a ball of energy takes charge of student day of poetry
There’s an old Forties movie titled Ball of Fire in which Barbara Stanwyck, as the so-called flaming orb, wakes up a group of stodgy professors with her vitality and verve. No one would ever say that Mass Poetry’s Student Day of Poetry was even slightly stodgy – it has always engaged and excited students – but there is still an unmistakable bundle of energy in Jade Sylvan, the new organizer of SDOP. “I want to stay true to what SDOP has been as well as open it up to all different types of poetry in all different parts of the state,” she says, her voice almost trembling with excitement.
Jade was given the responsibility of taking over the five regional SDOPs near the end of 2015 and is planning the student events for the end of the 2016 school year. That term of responsibility could expand if only Mass Poetry had the funds to extend her salary. (Hint! Hint! to readers: Donate!)
Jade has created workshops, programs, and readings for the Massachusetts Poetry Festival and SDOP for several years, but this fall was her first dive into the logistics of the entire SDOP program. It was also the first time Mass Poetry has attempted to present SDOP on a regional basis. Last year the program for the entire state took place at U Mass Boston, a lovely place for the program, but a difficult place to get to for students and teachers from the Cape and from the western part of the state.
The first thing Jade learned about the new way of conducting the day-long program with students from many different schools is that you must be able to think quickly. “You can’t always plan for everything. You have to be flexible and keep your focus on the kids and the poets. With as many as a thousand students – all of them in a situation that differs radically from their daily routine – there’ll always be bumps in the road. It’s important not to get too tied up in little things.”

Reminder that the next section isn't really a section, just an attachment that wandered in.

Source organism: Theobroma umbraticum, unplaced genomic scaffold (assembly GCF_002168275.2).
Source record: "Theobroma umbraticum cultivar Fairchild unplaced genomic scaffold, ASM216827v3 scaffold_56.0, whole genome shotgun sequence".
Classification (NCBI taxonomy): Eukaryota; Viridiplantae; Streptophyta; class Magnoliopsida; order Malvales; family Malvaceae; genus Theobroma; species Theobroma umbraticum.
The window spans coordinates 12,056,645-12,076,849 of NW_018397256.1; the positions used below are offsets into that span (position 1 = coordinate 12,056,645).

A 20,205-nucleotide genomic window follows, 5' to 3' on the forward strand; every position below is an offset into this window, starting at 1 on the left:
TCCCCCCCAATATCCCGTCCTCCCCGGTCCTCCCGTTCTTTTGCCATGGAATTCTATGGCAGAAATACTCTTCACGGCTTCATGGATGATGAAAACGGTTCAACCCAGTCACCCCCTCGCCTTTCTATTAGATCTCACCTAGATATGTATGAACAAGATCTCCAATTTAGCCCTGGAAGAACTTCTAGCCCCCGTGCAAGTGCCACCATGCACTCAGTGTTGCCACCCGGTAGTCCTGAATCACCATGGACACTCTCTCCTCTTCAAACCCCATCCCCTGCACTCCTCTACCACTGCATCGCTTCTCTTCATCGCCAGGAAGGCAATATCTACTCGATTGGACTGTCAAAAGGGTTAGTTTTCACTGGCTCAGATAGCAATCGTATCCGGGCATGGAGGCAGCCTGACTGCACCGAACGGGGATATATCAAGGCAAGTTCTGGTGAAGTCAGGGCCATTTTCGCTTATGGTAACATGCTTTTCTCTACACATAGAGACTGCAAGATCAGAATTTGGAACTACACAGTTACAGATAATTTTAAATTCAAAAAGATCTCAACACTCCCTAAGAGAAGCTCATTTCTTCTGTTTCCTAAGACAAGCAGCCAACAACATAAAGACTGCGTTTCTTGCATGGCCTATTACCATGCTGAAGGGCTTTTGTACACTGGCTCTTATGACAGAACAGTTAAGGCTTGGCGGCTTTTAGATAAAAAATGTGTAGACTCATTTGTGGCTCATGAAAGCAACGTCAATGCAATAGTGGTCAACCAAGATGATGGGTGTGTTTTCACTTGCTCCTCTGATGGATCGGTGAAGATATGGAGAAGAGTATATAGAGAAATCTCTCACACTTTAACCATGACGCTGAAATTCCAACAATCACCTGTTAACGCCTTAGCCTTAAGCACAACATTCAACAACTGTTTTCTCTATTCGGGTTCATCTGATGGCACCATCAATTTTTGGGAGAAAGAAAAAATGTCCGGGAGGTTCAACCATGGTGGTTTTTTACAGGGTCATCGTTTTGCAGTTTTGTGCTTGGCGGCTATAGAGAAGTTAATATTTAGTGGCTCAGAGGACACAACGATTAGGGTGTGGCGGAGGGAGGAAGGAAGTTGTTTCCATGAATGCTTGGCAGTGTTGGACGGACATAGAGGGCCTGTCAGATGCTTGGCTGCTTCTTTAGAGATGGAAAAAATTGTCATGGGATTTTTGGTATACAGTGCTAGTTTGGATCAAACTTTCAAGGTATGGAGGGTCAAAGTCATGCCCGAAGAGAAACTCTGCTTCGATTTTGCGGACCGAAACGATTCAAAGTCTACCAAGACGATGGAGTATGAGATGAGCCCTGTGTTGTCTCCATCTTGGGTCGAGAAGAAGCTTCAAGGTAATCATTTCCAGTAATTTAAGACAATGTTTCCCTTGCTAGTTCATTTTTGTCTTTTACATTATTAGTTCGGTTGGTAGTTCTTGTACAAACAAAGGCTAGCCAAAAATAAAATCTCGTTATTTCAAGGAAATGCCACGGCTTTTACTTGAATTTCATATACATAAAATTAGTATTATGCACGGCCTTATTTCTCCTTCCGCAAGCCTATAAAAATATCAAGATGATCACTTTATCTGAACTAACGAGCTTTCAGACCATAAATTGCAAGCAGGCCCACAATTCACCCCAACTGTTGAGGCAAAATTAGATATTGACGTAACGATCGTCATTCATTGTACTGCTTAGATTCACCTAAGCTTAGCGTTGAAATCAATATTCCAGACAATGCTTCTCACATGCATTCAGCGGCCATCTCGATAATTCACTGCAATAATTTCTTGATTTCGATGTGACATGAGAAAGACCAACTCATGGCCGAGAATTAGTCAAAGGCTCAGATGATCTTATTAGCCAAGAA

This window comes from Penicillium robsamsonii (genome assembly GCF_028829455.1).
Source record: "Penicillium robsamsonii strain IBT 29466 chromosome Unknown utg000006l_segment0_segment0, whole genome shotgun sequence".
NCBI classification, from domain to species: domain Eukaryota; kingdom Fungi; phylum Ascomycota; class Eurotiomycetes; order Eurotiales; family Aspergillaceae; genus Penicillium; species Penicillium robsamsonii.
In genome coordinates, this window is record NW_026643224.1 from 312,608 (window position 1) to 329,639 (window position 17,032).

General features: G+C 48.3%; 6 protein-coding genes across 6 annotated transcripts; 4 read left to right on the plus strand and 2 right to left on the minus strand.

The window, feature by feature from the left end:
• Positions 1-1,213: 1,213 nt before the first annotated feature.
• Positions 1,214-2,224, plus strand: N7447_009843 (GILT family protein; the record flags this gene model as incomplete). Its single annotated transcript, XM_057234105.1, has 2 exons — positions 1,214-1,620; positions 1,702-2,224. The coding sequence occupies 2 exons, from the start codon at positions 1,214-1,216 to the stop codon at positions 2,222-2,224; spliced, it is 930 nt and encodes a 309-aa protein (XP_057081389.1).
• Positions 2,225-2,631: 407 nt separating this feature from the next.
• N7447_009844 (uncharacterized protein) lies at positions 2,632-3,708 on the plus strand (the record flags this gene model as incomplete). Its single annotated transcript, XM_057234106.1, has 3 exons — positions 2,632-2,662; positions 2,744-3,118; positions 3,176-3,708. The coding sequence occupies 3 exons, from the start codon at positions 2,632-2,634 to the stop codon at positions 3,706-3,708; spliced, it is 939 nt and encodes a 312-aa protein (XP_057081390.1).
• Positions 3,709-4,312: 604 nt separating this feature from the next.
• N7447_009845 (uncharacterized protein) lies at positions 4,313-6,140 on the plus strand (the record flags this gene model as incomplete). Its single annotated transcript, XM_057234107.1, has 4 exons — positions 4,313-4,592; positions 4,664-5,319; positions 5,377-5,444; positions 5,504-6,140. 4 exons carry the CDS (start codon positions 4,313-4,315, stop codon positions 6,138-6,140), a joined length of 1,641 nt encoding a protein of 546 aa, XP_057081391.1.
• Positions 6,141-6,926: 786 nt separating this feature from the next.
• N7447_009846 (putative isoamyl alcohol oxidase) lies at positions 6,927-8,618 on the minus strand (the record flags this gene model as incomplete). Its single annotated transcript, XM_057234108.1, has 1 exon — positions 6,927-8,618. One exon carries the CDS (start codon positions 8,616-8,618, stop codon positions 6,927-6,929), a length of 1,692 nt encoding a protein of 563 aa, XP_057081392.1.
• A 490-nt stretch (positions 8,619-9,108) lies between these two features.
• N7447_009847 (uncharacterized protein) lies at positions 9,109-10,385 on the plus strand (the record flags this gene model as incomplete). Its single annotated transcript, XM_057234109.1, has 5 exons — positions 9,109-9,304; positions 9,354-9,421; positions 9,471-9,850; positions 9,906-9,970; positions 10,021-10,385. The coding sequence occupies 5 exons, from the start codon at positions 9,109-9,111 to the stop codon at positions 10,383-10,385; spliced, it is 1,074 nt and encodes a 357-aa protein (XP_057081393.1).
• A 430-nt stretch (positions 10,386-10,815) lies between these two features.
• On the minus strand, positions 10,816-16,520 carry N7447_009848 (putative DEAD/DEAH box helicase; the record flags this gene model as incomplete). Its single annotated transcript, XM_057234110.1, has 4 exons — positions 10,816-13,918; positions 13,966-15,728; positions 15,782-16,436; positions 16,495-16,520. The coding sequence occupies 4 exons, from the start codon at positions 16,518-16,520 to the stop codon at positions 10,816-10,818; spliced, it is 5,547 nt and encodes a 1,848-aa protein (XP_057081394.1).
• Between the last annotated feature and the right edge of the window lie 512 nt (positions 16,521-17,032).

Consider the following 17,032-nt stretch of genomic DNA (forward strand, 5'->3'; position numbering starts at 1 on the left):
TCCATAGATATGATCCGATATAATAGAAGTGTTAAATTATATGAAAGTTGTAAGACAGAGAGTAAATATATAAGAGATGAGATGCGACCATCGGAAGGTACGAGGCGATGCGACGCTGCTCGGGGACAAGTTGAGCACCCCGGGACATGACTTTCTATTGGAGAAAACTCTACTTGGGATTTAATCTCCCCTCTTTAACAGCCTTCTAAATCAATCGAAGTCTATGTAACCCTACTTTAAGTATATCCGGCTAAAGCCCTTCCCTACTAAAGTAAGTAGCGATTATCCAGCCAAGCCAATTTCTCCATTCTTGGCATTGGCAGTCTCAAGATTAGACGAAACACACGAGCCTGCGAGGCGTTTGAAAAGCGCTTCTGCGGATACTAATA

The bump Jade noticed in the first of the five regional events was that middle school students were at a very different stage of thinking about poetry and that it didn’t work best to place them in the same workshops as high school students. In the few days between the first regional event and the second, that adjustment was made, and middle school students were able to participate much more actively at their own level in the second program.
As someone whose enthusiasm bubbles over in her conversation, Jade attracts other unexpected enthusiasts, and she feeds on their excitement. “I love how thrilled all the teachers and workshop leaders are. And the parents and school workers.” When she was checking in at a hotel in the western part of the state, the hotel clerk wanted to know why she was there. When she explained the poetry event, the clerk was thrilled. “The enthusiasm I see in people like that clerk tells me how valuable poetry really is,” she says.
Jade also enjoys seeing enthusiasm ignite. “When the kids arrive in the morning, they seem half asleep. They aren’t sure what they are getting into, but toward the end of the day you can feel a palpable excitement and camaraderie. They really become supportive of each other.” The closing event for each regional program is a special wrap-up where the headliner poets who’ve led workshops read their poems, and then those students who want to are invited up on stage to read what they have written during the day. Jade gives an example of how supportive students can be: “There was a girl who volunteered to read her poem. But she became so nervous she couldn’t continue. As she apologized the whole audience began to encourage her by clapping in support, and she finished her poem to a great ovation.”
The student poetry programs for the rest of the school year are mostly in-school poetry days, where a teacher invites Mass Poetry to create a day of poetry for a specific school. Jade seems eager to plan the six or seven programs already scheduled. She has already ignited a blaze in her own energy, and she’s just waiting to have another group of students burst forth with great gusto for an entire day spent writing poetry.